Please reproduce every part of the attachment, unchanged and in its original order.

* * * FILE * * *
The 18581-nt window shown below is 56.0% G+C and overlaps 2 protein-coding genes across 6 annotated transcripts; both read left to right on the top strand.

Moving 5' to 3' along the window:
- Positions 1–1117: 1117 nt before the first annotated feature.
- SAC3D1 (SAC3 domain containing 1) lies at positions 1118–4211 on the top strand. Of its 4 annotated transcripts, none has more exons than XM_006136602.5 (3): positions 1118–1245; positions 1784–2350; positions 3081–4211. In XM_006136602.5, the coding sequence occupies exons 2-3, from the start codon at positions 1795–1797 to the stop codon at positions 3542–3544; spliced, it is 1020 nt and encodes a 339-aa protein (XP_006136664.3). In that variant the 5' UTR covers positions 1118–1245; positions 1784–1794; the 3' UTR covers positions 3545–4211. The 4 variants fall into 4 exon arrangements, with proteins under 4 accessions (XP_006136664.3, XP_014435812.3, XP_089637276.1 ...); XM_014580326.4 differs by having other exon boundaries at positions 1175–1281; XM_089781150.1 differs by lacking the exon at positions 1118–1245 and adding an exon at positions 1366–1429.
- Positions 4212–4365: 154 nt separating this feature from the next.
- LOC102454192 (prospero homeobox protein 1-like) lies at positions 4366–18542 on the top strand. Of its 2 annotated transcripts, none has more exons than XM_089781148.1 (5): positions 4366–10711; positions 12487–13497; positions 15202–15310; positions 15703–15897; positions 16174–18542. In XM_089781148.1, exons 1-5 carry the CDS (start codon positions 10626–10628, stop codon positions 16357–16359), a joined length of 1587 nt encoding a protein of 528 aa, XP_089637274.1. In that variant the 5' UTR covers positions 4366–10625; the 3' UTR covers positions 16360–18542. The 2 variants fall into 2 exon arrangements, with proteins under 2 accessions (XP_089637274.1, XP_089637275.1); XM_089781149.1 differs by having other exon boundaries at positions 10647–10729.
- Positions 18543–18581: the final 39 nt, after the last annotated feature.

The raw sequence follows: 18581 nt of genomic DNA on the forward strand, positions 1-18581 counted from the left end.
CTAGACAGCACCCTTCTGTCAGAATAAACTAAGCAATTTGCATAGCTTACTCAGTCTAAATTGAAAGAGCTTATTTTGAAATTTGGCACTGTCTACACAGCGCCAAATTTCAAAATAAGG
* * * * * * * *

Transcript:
The 18581-nt window shown below is 56.0% G+C and overlaps 2 protein-coding genes across 6 annotated transcripts; both read left to right on the top strand.

Moving 5' to 3' along the window:
- Positions 1–1117: 1117 nt before the first annotated feature.
- SAC3D1 (SAC3 domain containing 1) lies at positions 1118–4211 on the top strand. Of its 4 annotated transcripts, none has more exons than XM_006136602.5 (3): positions 1118–1245; positions 1784–2350; positions 3081–4211. In XM_006136602.5, the coding sequence occupies exons 2-3, from the start codon at positions 1795–1797 to the stop codon at positions 3542–3544; spliced, it is 1020 nt and encodes a 339-aa protein (XP_006136664.3). In that variant the 5' UTR covers positions 1118–1245; positions 1784–1794; the 3' UTR covers positions 3545–4211. The 4 variants fall into 4 exon arrangements, with proteins under 4 accessions (XP_006136664.3, XP_014435812.3, XP_089637276.1 ...); XM_014580326.4 differs by having other exon boundaries at positions 1175–1281; XM_089781150.1 differs by lacking the exon at positions 1118–1245 and adding an exon at positions 1366–1429.
- Positions 4212–4365: 154 nt separating this feature from the next.
- LOC102454192 (prospero homeobox protein 1-like) lies at positions 4366–18542 on the top strand. Of its 2 annotated transcripts, none has more exons than XM_089781148.1 (5): positions 4366–10711; positions 12487–13497; positions 15202–15310; positions 15703–15897; positions 16174–18542. In XM_089781148.1, exons 1-5 carry the CDS (start codon positions 10626–10628, stop codon positions 16357–16359), a joined length of 1587 nt encoding a protein of 528 aa, XP_089637274.1. In that variant the 5' UTR covers positions 4366–10625; the 3' UTR covers positions 16360–18542. The 2 variants fall into 2 exon arrangements, with proteins under 2 accessions (XP_089637274.1, XP_089637275.1); XM_089781149.1 differs by having other exon boundaries at positions 10647–10729.
- Positions 18543–18581: the final 39 nt, after the last annotated feature.

The raw sequence follows: 18581 nt of genomic DNA on the forward strand, positions 1-18581 counted from the left end.
CTAGACAGCACCCTTCTGTCAGAATAAACTAAGCAATTTGCATAGCTTACTCAGTCTAAATTGAAAGAGCTTATTTTGAAATTTGGCACTGTCTACACAGCGCCAAATTTCAAAATAAGG